As the number of terrorist attacks continue to increase globally, Facebook is making an attempt to be completely transparent about its plans to keep terrorist content off its website. To make efforts more efficient, the company enlisted the help of both artificial intelligence and human expertise.
To kick off the initiative, Facebook introduced a thread called “Hard Questions” as a safe space to discuss complicated subjects. The first post within the thread is titled “How We Counter Terrorism” and written by Monika Bickert, Facebook’s director of global policy management, and Brian Fishman, counterterrorism policy manager, who explain in detail how Facebook is committed to making the platform a hostile environment for terrorists.
The post lists a number of current tactics that use AI, including image matching — where systems search for whether or not an uploaded image matches any terrorism content previously removed by Facebook — to prevent other accounts from posting the same photo or video. Another experiment Facebook is currently running involves analyzing text previously removed for supporting terrorist organizations in an effort to create text-based signals. This will help to strengthen the algorithm in place so it catches similar posts at a quicker speed.
To prevent AI from flagging a photo related to terrorism in a post like a news story, human judgment is still required. In order to ensure constant monitoring, the community operations team works 24 hours a day and its members are also skilled in dozens of languages. The company also added more people to its team of terrorism and safety specialists specifically — ranging from former prosecutors to engineers — whose responsibility is to concentrate solely on countering terrorism.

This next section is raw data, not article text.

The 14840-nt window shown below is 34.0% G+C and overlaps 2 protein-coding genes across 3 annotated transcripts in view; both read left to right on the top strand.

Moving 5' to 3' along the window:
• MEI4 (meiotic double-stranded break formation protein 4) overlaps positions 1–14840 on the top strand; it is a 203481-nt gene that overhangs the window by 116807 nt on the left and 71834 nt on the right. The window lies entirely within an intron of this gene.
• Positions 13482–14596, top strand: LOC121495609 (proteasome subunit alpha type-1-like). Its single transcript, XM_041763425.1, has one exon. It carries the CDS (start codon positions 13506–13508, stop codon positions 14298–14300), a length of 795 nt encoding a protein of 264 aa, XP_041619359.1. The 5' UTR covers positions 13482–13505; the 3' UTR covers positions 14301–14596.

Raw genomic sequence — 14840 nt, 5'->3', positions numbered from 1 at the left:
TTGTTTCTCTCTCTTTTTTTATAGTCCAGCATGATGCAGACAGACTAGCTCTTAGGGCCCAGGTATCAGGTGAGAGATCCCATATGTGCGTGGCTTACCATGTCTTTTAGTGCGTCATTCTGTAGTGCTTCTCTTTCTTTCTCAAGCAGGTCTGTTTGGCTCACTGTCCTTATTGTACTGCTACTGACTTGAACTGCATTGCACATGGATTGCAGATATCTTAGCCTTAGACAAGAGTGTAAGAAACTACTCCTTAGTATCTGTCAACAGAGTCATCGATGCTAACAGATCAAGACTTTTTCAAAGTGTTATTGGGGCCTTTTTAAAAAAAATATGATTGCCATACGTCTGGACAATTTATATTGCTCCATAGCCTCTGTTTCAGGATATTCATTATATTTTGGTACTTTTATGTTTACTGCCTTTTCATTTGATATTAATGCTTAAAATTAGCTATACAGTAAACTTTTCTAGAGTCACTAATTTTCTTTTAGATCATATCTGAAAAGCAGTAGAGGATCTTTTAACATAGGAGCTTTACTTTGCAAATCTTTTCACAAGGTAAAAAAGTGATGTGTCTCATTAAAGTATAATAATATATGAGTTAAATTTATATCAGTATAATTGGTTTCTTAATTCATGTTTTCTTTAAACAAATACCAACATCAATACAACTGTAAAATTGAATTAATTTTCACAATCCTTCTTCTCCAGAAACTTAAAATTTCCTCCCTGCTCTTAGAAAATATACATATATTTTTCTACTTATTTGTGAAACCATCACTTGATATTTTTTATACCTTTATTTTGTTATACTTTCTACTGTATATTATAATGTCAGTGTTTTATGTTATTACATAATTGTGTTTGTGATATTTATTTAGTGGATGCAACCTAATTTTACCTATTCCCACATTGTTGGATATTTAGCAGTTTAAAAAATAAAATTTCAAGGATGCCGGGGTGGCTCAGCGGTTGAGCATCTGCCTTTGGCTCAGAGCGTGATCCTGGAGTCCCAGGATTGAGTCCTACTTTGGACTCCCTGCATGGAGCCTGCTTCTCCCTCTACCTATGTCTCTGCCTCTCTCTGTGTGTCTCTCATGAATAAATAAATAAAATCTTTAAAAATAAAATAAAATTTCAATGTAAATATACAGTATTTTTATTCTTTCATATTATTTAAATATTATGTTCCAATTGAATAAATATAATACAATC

Facebook will continue to see employee growth after CEO Mark Zuckerberg announced plans to expand the community operations team by adding 3,000 more employees across the globe — this decision came after a string of violent deaths and incidents were broadcast over Facebook Live. By having a larger team of reviewers, Zuckerberg pointed out that inappropriate content can be taken down faster and the response rate for those in danger can potentially be higher.
The company continues to develop different partnerships with researchers, governments, and other companies — including Microsoft, YouTube, and Twitter. These businesses continuously contribute to a database that’s specifically meant for gathering terrorist content.
- Tumblr bans nudity to create ‘a safe place for creative expression’
- Instagram names new boss: Facebook veteran Adam Mosseri
- Some major Facebook investors want to oust Zuckerberg after scandals
- Instagram says its A.I. can track down bullying in photos
- Members can share the same Story with Facebook’s new Group Stories